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Airplane Flying Handbook
Emergency Procedures

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Airplane Flying Handbook


Table of Contents

Chapter 1,Introduction to Flight Training
Chapter 2,Ground Operations
Chapter 3,Basic Flight Maneuvers
Chapter 4, Slow Flight, Stalls, and Spins
Chapter 5, Takeoff and Departure Climbs
Chapter 6, Ground Reference Maneuvers
Chapter 7, Airport Traffic Patterns
Chapter 8, Approaches and Landings
Chapter 9, Performance Maneuvers
Chapter 10, Night Operations
Chapter 11,Transition to Complex Airplanes
Chapter 12, Transition to Multiengine Airplanes
Chapter 13,Transition to Tailwheel Airplanes
Chapter 14, Transition to Turbo-propeller Powered Airplanes
Chapter 15,Transition to Jet Powered Airplanes
Chapter 16,Emergency Procedures



Deactivation of the airplane's electrical system before
touchdown reduces the likelihood of a post-crash fire.
However, the battery master switch should not be
turned off until the pilot no longer has any need for
electrical power to operate vital airplane systems.
Positive airplane control during the final part of the
approach has priority over all other considerations,
including airplane configuration and cockpit checks.
The pilot should attempt to exploit the power available
from an irregularly running engine; however, it is generally
better to switch the engine and fuel off just
before touchdown. This not only ensures the pilot's
initiative over the situation, but a cooled down engine
reduces the fire hazard considerably.


When the pilot has time to maneuver, the planning of
the approach should be governed by three factors.
• Wind direction and velocity.
• Dimensions and slope of the chosen field.
• Obstacles in the final approach path.

These three factors are seldom compatible. When compromises
have to be made, the pilot should aim for a
wind/obstacle/terrain combination that permits a final
approach with some margin for error in judgment or
technique. A pilot who overestimates the gliding range
may be tempted to stretch the glide across obstacles in
the approach path. For this reason, it is sometimes
better to plan the approach over an unobstructed area,
regardless of wind direction. Experience shows that a
collision with obstacles at the end of a ground roll, or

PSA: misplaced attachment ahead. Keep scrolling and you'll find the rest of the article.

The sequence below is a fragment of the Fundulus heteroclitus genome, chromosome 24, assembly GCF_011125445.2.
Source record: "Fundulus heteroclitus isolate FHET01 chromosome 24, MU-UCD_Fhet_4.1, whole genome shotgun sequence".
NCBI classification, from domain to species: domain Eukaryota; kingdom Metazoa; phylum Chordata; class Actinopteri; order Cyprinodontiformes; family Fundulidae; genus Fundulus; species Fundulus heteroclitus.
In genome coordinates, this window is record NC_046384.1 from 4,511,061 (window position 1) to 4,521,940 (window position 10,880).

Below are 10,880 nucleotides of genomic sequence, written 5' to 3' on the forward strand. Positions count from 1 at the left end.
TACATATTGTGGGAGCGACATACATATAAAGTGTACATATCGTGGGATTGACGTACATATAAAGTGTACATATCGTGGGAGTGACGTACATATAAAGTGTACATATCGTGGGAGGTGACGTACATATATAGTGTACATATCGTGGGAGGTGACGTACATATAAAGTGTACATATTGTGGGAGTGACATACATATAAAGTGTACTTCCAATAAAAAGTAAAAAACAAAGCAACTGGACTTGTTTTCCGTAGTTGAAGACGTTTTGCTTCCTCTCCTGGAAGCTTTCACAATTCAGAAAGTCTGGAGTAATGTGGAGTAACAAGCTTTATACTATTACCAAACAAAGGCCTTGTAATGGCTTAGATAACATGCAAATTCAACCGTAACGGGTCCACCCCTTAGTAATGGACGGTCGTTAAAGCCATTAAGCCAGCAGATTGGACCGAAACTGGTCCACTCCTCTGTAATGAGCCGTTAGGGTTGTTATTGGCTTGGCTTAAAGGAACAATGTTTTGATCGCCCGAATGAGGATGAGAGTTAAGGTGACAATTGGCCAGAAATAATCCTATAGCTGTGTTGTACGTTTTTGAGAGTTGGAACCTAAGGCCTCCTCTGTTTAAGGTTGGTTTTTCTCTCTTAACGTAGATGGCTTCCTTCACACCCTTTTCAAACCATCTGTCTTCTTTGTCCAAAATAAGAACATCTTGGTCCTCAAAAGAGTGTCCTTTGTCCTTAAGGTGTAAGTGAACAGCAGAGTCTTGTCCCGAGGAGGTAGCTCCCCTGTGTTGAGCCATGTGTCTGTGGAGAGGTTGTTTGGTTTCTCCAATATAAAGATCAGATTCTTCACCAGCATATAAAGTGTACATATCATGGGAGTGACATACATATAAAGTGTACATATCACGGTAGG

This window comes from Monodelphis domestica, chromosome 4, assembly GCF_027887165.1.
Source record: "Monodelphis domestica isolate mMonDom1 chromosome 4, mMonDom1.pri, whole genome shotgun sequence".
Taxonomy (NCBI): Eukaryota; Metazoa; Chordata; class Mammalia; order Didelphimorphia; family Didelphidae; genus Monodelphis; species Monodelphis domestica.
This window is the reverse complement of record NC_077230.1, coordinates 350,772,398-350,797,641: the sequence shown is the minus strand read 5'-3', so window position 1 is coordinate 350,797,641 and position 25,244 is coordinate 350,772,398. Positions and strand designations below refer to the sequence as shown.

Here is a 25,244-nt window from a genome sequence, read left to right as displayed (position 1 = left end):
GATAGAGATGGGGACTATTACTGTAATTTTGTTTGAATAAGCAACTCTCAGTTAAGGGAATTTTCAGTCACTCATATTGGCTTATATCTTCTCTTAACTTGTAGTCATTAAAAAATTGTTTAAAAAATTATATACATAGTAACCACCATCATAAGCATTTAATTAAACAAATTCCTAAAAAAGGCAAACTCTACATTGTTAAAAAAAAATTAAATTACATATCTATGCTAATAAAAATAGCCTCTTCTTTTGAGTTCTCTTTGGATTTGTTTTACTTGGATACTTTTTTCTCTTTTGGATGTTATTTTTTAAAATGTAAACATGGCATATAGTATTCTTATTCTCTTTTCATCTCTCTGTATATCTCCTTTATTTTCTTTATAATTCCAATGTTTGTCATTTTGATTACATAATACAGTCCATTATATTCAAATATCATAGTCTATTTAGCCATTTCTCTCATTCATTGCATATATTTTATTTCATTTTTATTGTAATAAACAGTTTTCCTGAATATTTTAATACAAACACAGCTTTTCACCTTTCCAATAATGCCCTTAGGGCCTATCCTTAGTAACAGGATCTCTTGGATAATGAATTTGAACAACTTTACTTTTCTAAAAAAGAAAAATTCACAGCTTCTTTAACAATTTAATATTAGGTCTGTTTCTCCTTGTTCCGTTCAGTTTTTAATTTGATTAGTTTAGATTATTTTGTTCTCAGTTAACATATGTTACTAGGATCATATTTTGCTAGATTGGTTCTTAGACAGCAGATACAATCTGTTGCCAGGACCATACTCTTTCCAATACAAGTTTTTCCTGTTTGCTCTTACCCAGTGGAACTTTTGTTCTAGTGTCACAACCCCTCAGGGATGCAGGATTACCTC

slide, is much less hazardous than striking an obstacle
at flying speed before the touchdown point is reached.


Since an emergency landing on suitable terrain resembles
a situation in which the pilot should be familiar
through training, only the more unusual situation will
be discussed.


The natural preference to set the airplane down on the
ground should not lead to the selection of an open spot
between trees or obstacles where the ground cannot be
reached without making a steep descent.
Once the intended touchdown point is reached, and the
remaining open and unobstructed space is very limited,
it may be better to force the airplane down on the
ground than to delay touchdown until it stalls (settles).
An airplane decelerates faster after it is on the ground
than while airborne. Thought may also be given to the
desirability of ground-looping or retracting the landing
gear in certain conditions.

A river or creek can be an inviting alternative in otherwise
rugged terrain. The pilot should ensure that the
water or creek bed can be reached without snagging
the wings. The same concept applies to road landings
with one additional reason for caution; manmade
obstacles on either side of a road may not be visible
until the final portion of the approach.

When planning the approach across a road, it should
be remembered that most highways, and even rural
dirt roads, are paralleled by power or telephone lines.
Only a sharp lookout for the supporting structures, or
poles, may provide timely warning.


Although a tree landing is not an attractive prospect,
the following general guidelines will help to make the
experience survivable.
• Use the normal landing configuration (full flaps,
gear down).
• Keep the groundspeed low by heading into the
• Make contact at minimum indicated airspeed, but
not below stall speed, and "hang" the airplane in
the tree branches in a nose-high landing attitude.
Involving the underside of the fuselage and both
wings in the initial tree contact provides a more
even and positive cushioning effect, while preventing
penetration of the windshield. [Figure
• Avoid direct contact of the fuselage with heavy
tree trunks.
• Low, closely spaced trees with wide, dense
crowns (branches) close to the ground are much
better than tall trees with thin tops; the latter
allow too much free fall height. (A free fall from
75 feet results in an impact speed of about 40
knots, or about 4,000 f.p.m.)
• Ideally, initial tree contact should be symmetrical;
that is, both wings should meet equal
resistance in the tree branches. This distribution
of the load helps to maintain proper airplane
attitude. It may also preclude the loss of one
wing, which invariably leads to a more rapid and
less predictable descent to the ground.
• If heavy tree trunk contact is unavoidable once
the airplane is on the ground, it is best to involve
both wings simultaneously by directing the airplane
between two properly spaced trees. Do not
attempt this maneuver, however, while still